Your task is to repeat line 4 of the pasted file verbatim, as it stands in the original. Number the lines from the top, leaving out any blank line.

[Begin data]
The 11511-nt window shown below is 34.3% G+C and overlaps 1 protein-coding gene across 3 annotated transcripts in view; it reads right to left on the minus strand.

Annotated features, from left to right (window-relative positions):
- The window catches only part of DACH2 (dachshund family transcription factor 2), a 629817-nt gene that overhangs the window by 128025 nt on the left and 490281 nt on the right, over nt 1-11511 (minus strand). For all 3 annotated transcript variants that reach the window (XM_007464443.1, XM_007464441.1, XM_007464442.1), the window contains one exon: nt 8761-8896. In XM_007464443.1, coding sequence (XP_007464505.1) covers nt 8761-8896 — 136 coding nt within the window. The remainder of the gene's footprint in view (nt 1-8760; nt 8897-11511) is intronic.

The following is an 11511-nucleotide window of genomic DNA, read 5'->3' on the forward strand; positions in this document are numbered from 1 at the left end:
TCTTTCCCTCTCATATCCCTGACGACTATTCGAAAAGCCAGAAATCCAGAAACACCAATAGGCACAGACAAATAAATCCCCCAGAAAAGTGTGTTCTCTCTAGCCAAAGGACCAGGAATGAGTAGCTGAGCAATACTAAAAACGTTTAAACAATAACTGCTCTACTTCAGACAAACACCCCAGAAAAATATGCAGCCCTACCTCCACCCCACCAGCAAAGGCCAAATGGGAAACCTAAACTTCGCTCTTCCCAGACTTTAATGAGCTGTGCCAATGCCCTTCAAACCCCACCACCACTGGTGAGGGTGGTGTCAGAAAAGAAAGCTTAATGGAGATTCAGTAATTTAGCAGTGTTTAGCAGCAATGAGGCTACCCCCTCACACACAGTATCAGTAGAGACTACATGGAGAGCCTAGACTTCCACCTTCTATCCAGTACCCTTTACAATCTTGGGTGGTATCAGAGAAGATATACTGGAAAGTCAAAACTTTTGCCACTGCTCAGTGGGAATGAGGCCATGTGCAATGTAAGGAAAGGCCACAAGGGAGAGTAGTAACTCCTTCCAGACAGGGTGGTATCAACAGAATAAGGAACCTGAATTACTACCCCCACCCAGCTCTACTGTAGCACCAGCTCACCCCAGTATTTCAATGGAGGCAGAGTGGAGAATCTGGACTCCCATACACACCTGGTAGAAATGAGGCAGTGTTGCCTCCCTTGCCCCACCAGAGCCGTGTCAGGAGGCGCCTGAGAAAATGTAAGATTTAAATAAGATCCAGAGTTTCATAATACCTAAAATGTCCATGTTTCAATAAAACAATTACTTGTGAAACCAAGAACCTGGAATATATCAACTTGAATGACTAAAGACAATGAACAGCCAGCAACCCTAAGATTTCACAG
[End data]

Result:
The following is an 11511-nucleotide window of genomic DNA, read 5'->3' on the forward strand; positions in this document are numbered from 1 at the left end: